Cultural challenges

The community has struggled to integrate into Canadian life, but several speakers said the largest impediments are cultural challenges, as well as poverty and a lack of opportunities for Somali youth, panel members said.

Habiba Aden, a cofounder of a Somali group called Positive Change, lost her 26-year-old son Warsame Ali in a double homicide in September 2012 in Toronto. She said she believes cultural challenges and a loss of identity are major issues driving young Somalis toward gang activity.

“Our sons lack paternal role model, and they do not speak their mother language, which forces them struggle with identity crisis,” Aden said.

In Canada, “mothers take the leading role of the family while still struggling with raising more than half a dozen kids. They do not get the same help and cultural co-parenting they would get back home from other family members,” Aden said.

She said she believes those challenges lead families to be less physically affectionate with one another, and eventually drive their sons to outside influences.

Sidiq Ali Hashi, the youth representative on the panel said Somali youth are affected by the socioeconomic status of the community coupled with the influence of the poor neighborhoods they live in.

“I think the reason is the environment where the Somali child is being raised. He grows up in the worst poverty-ridden neighborhoods of Toronto,” Hashi said. He said the neighborhoods where Somali youth live lack investments and good schools.

Because of these challenges, some students drop out of school and fall in with drug dealers and gangs, Hashi said.

Canada, parents blamed

Panelist Sheikh Saeed Rageah, a religious scholar and Imam, said the education system in Canada has failed Somali youth, calling the schools “systematic racism.”

“The education system in this country was designed to segregate us. When the Somali-Muslim child joins the school, he or she is labeled as a child with attention deficit hyperactivity disorder (ADHD or ADD), which deprives them their rights for a fair teaching and homework support,” Rageah said.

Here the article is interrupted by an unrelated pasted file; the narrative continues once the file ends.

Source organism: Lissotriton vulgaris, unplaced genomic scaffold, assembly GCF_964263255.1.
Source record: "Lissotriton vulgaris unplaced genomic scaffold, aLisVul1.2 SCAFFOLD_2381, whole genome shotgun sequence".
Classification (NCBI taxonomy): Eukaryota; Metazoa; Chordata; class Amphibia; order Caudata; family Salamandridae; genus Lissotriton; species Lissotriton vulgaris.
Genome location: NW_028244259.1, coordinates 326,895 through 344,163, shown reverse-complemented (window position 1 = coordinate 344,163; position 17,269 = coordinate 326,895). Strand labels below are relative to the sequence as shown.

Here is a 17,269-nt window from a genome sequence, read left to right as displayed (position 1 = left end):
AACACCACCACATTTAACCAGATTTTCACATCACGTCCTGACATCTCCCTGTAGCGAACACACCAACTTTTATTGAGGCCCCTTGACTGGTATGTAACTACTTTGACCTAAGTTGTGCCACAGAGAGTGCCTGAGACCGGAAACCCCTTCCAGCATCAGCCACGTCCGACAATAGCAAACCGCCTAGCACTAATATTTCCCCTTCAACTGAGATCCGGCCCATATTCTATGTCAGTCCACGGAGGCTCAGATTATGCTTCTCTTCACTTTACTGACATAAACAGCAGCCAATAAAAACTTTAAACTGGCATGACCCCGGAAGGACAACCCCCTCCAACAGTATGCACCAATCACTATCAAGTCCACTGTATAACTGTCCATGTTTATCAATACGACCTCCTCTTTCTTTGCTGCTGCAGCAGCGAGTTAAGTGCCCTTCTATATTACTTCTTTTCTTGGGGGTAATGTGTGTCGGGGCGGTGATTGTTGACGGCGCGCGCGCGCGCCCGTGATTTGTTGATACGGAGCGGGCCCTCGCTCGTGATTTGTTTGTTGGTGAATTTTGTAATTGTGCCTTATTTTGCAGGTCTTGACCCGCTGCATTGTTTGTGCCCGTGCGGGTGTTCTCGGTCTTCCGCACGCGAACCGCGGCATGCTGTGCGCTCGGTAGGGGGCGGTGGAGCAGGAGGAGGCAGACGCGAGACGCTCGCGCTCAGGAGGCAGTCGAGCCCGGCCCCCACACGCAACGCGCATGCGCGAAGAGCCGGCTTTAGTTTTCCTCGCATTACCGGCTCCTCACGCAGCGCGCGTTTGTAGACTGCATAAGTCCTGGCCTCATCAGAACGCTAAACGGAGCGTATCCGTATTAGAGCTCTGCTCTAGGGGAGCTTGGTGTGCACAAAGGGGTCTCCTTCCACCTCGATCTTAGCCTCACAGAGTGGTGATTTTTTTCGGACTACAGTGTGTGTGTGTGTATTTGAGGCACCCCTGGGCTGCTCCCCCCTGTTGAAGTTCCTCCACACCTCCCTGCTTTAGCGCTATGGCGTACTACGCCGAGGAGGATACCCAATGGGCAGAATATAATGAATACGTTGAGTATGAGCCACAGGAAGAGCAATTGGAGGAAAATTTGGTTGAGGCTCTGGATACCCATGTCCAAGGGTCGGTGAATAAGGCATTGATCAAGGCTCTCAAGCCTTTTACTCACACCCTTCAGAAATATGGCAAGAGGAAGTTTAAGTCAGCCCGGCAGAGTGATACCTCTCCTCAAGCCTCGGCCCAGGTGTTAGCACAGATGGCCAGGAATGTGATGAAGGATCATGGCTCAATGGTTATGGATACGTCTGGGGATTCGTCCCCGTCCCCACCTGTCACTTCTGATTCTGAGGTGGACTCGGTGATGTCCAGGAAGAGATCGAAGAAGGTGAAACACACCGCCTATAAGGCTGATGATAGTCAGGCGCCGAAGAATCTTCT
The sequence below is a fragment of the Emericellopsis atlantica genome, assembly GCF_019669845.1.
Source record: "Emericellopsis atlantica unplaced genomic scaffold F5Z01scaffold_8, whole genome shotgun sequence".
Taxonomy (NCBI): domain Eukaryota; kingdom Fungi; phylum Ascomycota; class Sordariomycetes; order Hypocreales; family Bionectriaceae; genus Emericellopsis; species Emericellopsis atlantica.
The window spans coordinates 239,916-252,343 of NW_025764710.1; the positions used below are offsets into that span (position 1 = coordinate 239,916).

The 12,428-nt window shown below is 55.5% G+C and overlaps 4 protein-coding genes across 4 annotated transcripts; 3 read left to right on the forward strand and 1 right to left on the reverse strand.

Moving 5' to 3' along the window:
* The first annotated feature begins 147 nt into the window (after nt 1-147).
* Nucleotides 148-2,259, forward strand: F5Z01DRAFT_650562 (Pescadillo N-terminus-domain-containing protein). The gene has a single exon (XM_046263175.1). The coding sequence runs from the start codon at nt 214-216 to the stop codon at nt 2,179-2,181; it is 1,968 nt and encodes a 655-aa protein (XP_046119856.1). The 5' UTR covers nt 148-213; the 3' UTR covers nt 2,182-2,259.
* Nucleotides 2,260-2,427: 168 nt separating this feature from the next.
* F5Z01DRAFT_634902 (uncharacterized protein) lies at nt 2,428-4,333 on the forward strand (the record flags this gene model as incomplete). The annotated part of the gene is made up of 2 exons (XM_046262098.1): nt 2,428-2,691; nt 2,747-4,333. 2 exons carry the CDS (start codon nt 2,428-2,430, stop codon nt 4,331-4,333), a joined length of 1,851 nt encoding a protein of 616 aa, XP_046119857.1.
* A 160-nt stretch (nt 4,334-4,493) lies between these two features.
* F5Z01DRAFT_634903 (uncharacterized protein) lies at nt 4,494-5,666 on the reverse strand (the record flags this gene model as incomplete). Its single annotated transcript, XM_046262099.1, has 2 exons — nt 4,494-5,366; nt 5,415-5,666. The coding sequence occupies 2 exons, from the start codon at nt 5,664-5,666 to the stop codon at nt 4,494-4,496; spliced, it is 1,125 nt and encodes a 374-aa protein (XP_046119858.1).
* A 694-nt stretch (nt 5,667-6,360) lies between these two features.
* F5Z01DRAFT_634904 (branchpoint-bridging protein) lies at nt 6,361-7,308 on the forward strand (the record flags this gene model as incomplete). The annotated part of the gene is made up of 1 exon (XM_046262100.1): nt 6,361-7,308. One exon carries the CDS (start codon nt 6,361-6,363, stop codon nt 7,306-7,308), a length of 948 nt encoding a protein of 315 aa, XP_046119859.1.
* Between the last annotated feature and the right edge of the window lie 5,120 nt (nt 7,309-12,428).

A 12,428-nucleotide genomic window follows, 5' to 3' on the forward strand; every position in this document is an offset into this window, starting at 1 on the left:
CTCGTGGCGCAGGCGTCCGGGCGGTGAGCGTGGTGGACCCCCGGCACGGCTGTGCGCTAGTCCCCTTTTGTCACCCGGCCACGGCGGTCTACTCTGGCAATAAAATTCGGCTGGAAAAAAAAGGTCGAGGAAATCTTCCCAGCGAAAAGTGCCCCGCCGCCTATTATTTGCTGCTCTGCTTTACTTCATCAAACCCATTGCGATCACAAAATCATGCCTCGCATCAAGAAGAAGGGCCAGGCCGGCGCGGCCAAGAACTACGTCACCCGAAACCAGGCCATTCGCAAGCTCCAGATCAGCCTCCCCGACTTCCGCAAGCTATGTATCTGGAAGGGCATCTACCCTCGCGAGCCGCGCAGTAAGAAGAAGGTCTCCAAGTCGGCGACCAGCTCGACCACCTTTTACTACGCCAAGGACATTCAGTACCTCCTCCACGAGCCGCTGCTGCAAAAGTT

However, Saeed Mohamed Mohamud, a parent representative on the panel, said blame belonged not with Canada’s education system but with parents.

“Whatever it is, I think the system in this country was not designed for Somalis. It has been the same since we came here. But I would put the primary blame on a bad parenting of many members within the community,” Mohamud said. “I am a parent. I always see young boys who went to school in the morning, and when they come out hanging out the streets of Toronto with their backpacks. Where are the parents of these boys?”

Some family members had questions for Toronto police, saying many of the homicide cases of slain Somalis remain unsolved.

Toronto police officials said about 40 percent of gang shootings in the city occur in the Toronto neighborhood where Somalis reside.

“We have issues with regards to gang members, drug trade, poverty, lack of opportunity, lack of recreational facilities, inadequate … housing. We have issues with families themselves and the culture that is brought into the community,” Toronto police Superintendent Mario Di Tommaso told VOA.

Di Tommaso said the gangs in Toronto, including those within the Somali community, are based on race, gender and ethnicity.

Community involvement

He said the Toronto police have spent resources to investigate the gang-related shootings and homicides, but he said some blame lies within the community and its lack of reporting such activity.

“We will have many situations where the community at large, not necessarily the Somali community, will make observations, will witnesses something, and they are reluctant to call the police,” Di Tommaso said. “When that happens, you have a proliferation of crimes within that community, which breeds fear.

“We need more witnesses from the community so that we can advance to our investigations,” he added.

At least one parent, Mohamud agreed to a point. He said the community was not happy with how the police and law enforcement agencies handled cases involving the Somali youth, saying, “We have a right that government investigates and tells us who killed our kids, but we also need to collaborate with the law enforcement agencies as well.”

Abdirahman Yabarow, chief of VOA’s Somali Service, said the forum was designed to give the Somali-Canadian community a chance to explore, brainstorm and find solutions behind the violence that is affecting their youth.

At the conclusion of the two-hour discussion, panelists proposed an organization aimed at gathering and making available resources for the community. They also urged those in the audience to unite against the influences that are pushing the Somali youth to drug- and gang-related crimes.